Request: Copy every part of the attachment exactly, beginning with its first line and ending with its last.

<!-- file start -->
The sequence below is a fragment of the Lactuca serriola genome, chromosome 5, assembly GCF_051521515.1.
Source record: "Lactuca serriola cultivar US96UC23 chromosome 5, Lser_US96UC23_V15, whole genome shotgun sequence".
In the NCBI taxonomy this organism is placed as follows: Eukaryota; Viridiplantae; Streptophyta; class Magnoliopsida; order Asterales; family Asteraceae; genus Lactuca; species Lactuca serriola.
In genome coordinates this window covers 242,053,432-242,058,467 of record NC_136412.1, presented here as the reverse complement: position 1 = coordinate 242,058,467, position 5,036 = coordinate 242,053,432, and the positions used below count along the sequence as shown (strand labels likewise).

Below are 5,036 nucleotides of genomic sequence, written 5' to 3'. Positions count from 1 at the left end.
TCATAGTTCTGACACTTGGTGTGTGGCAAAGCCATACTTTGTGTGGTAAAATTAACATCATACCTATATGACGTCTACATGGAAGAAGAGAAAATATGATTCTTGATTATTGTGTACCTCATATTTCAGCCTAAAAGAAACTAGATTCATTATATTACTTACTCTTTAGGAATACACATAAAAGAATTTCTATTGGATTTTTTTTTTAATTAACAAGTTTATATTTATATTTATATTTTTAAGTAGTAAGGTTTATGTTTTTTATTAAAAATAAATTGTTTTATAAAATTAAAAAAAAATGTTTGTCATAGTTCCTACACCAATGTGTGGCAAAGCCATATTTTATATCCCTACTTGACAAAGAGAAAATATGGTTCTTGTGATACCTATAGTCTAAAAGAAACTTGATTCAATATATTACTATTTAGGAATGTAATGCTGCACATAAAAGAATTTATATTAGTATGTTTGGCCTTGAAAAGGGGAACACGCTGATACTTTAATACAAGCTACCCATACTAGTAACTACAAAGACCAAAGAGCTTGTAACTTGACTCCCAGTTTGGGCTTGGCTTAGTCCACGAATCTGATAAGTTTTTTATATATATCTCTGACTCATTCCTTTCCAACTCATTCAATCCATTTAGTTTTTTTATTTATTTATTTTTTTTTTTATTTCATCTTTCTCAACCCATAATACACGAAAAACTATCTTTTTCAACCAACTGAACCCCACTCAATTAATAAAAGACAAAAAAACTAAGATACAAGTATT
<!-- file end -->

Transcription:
The sequence below is a fragment of the Lactuca serriola genome, chromosome 5, assembly GCF_051521515.1.
Source record: "Lactuca serriola cultivar US96UC23 chromosome 5, Lser_US96UC23_V15, whole genome shotgun sequence".
In the NCBI taxonomy this organism is placed as follows: Eukaryota; Viridiplantae; Streptophyta; class Magnoliopsida; order Asterales; family Asteraceae; genus Lactuca; species Lactuca serriola.
In genome coordinates this window covers 242,053,432-242,058,467 of record NC_136412.1, presented here as the reverse complement: position 1 = coordinate 242,058,467, position 5,036 = coordinate 242,053,432, and the positions used below count along the sequence as shown (strand labels likewise).

Below are 5,036 nucleotides of genomic sequence, written 5' to 3'. Positions count from 1 at the left end.
TCATAGTTCTGACACTTGGTGTGTGGCAAAGCCATACTTTGTGTGGTAAAATTAACATCATACCTATATGACGTCTACATGGAAGAAGAGAAAATATGATTCTTGATTATTGTGTACCTCATATTTCAGCCTAAAAGAAACTAGATTCATTATATTACTTACTCTTTAGGAATACACATAAAAGAATTTCTATTGGATTTTTTTTTTAATTAACAAGTTTATATTTATATTTATATTTTTAAGTAGTAAGGTTTATGTTTTTTATTAAAAATAAATTGTTTTATAAAATTAAAAAAAAATGTTTGTCATAGTTCCTACACCAATGTGTGGCAAAGCCATATTTTATATCCCTACTTGACAAAGAGAAAATATGGTTCTTGTGATACCTATAGTCTAAAAGAAACTTGATTCAATATATTACTATTTAGGAATGTAATGCTGCACATAAAAGAATTTATATTAGTATGTTTGGCCTTGAAAAGGGGAACACGCTGATACTTTAATACAAGCTACCCATACTAGTAACTACAAAGACCAAAGAGCTTGTAACTTGACTCCCAGTTTGGGCTTGGCTTAGTCCACGAATCTGATAAGTTTTTTATATATATCTCTGACTCATTCCTTTCCAACTCATTCAATCCATTTAGTTTTTTTATTTATTTATTTTTTTTTTTATTTCATCTTTCTCAACCCATAATACACGAAAAACTATCTTTTTCAACCAACTGAACCCCACTCAATTAATAAAAGACAAAAAAACTAAGATACAAGTATT